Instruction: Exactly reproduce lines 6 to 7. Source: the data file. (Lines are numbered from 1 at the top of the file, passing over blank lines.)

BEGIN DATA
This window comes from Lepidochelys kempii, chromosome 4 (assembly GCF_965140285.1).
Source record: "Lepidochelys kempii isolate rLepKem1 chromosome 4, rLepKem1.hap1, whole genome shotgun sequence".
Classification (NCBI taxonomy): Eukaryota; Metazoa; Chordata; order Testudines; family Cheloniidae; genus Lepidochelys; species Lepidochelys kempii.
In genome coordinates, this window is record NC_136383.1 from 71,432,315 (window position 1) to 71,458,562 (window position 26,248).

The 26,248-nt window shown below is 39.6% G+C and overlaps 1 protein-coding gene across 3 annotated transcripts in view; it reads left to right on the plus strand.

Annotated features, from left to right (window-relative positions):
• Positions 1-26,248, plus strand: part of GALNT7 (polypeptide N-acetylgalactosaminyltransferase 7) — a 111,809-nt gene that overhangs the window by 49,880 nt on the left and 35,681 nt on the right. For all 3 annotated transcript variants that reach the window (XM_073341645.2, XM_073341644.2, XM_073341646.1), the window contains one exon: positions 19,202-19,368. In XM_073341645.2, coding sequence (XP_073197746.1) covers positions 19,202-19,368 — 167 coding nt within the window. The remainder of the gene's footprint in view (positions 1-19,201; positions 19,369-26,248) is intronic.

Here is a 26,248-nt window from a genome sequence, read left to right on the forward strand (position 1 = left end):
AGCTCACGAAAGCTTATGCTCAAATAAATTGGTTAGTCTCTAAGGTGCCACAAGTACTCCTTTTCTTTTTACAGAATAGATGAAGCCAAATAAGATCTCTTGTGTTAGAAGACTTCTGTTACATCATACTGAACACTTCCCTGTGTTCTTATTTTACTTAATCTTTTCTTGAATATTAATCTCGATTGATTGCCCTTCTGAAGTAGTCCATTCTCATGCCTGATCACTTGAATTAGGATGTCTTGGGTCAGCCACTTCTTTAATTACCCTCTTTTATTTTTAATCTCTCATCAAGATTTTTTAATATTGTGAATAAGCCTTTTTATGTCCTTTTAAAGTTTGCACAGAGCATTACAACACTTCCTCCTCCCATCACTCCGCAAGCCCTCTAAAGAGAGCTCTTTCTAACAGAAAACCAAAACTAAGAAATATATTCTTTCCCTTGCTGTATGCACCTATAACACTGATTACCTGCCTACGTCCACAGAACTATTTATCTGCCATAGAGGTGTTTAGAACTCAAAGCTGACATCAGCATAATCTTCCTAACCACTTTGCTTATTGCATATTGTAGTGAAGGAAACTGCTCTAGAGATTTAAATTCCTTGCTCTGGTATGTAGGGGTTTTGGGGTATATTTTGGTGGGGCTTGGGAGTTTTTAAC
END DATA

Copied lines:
Annotated features, from left to right (window-relative positions):
• Positions 1-26,248, plus strand: part of GALNT7 (polypeptide N-acetylgalactosaminyltransferase 7) — a 111,809-nt gene that overhangs the window by 49,880 nt on the left and 35,681 nt on the right. For all 3 annotated transcript variants that reach the window (XM_073341645.2, XM_073341644.2, XM_073341646.1), the window contains one exon: positions 19,202-19,368. In XM_073341645.2, coding sequence (XP_073197746.1) covers positions 19,202-19,368 — 167 coding nt within the window. The remainder of the gene's footprint in view (positions 1-19,201; positions 19,369-26,248) is intronic.